Neurodegeneration is a hallmark of the human disease ataxia-telangiectasia (A-T) that is caused by mutation of the A-T mutated (ATM) gene. We have analyzed Drosophila melanogaster ATM mutants to determine the molecular mechanisms underlying neurodegeneration in A-T. Previously, we found that ATM mutants upregulate the expression of innate immune response (IIR) genes and undergo neurodegeneration in the central nervous system. Here, we present evidence that activation of the IIR is a cause of neurodegeneration in ATM mutants.
Is it possible to enhance neural and cognitive function with cognitive training techniques? Can we delay age-related decline in cognitive function with interventions and stave off Alzheimer's disease? Does an aged brain really have the capacity to change in response to stimulation? In the present paper, we consider the neuroplasticity of the aging brain, that is, the brain's ability to increase capacity in response to sustained experience.
Body function rhythmicity has a key function for the regulation of internal timing and adaptation to the environment. A wealth of recent data has implicated endogenous biological rhythm generation and regulation in susceptibility to disease, longevity, cognitive performance. Concerning brain diseases, it has been established that many molecular pathways implicated in neurodegeneration are under circadian regulation. At the molecular level, this regulation relies on clock genes forming interconnected, self-sustained transcriptional/translational feedback loops.
Human neurons are functional over an entire lifetime, yet the mechanisms that preserve function and protect against neurodegeneration during ageing are unknown. Here we show that induction of the repressor element 1-silencing transcription factor (REST; also known as neuron-restrictive silencer factor, NRSF) is a universal feature of normal ageing in human cortical and hippocampal neurons. REST is lost, however, in mild cognitive impairment and Alzheimer's disease.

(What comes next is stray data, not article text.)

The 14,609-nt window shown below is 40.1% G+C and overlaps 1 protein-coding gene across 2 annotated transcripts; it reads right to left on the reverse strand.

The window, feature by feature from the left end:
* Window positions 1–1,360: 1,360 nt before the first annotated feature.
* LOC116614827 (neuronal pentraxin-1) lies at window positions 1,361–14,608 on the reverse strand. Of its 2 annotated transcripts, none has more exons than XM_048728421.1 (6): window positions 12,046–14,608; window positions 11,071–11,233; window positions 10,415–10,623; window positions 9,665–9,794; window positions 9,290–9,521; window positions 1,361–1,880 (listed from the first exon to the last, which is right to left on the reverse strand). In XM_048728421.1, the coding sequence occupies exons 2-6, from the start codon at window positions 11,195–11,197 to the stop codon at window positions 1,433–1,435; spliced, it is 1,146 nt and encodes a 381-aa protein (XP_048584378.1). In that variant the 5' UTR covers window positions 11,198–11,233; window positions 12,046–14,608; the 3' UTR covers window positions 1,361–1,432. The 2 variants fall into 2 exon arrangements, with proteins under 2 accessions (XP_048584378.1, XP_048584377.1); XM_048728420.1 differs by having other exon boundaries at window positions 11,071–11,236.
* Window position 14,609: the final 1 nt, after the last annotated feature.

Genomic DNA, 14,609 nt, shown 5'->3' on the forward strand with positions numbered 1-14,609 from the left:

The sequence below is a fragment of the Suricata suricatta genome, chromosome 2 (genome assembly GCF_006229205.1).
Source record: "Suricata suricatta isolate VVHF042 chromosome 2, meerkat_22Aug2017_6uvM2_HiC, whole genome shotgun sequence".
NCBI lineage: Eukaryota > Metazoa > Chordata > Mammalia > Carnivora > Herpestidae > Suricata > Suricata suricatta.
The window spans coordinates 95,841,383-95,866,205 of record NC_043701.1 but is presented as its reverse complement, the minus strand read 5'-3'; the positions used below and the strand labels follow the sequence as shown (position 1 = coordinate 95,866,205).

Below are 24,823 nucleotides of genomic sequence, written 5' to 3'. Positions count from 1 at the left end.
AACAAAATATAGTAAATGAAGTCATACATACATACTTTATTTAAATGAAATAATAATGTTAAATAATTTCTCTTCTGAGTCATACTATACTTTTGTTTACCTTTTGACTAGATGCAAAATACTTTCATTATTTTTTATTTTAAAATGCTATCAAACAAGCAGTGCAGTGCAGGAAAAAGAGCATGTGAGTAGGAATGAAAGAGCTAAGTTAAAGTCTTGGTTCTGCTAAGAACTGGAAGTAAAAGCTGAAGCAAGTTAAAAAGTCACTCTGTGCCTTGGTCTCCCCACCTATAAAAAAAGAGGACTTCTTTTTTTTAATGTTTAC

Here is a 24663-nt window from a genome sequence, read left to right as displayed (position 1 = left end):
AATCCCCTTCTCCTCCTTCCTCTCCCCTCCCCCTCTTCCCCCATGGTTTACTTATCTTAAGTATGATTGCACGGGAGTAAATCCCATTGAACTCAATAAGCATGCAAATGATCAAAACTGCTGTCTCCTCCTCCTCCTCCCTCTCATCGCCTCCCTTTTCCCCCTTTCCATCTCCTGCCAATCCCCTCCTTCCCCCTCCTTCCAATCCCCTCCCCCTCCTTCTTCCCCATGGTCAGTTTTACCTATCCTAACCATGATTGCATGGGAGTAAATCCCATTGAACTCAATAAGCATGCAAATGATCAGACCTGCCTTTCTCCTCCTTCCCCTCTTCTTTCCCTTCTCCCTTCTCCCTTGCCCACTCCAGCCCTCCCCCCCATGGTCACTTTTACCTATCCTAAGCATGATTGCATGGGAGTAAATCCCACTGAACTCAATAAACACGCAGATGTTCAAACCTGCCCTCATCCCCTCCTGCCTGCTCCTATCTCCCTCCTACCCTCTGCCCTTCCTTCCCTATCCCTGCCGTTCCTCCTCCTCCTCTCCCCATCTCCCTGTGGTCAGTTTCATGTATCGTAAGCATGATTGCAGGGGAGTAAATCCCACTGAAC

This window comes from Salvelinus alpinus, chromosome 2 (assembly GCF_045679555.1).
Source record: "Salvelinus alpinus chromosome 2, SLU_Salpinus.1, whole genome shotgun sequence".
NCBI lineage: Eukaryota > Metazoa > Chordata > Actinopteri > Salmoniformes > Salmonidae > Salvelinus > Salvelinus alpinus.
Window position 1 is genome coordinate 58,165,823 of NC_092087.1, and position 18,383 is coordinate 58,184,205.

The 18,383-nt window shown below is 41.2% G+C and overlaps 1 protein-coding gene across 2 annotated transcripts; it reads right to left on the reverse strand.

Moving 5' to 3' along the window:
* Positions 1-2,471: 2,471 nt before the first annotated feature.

A common analogy to aging is that of a boulder being worn down to rubble by the unremitting onslaught of time. In contrast, Swaab's "use it or lose it" concept is important because it emphasizes some positive consequences of experience. For example, early exposure to complex experience may offer some protection from "wear and tear" degradation through improvements in vascular support, diet, exercise, and coping with stress. Exposure to complex experience in old age can also generate new synapses in the cerebral cortex and cerebellum.
The insulin-sensitizing drug phenformin, in addition to its clinical utility in type II diabetes, has been reported to lower blood lipids, reduce body fat, enhance cellular immunity, and--in rodents--to increase mean lifespan and retard the development of growth of cancer. Initial studies with the insulin-sensitizing nutrient chromium picolinate indicate that it aids glucose tolerance in type II diabetes, lowers elevated LDL cholesterol, reduces body fat while increasing lean mass, and--in rats--increases median lifespan.
The Journals of Gerontology. Series A, Biological Sciences and Medical Sciences
Regression analyses of primate life spans on recently revised female body and brain masses of Old World primates predict a human life span of between 72 years and 91 years-estimates that exceed the age of human menopause (and prior estimates) by well over 20 years. The life spans predicted from body and brain sizes in the early Homo suggest that postreproductive life spans predate Homo sapiens Among anthropoid primates, residual longevity after body and brain effects are controlled is greatest for Homo and for the New World monkeys of the genus Cebus.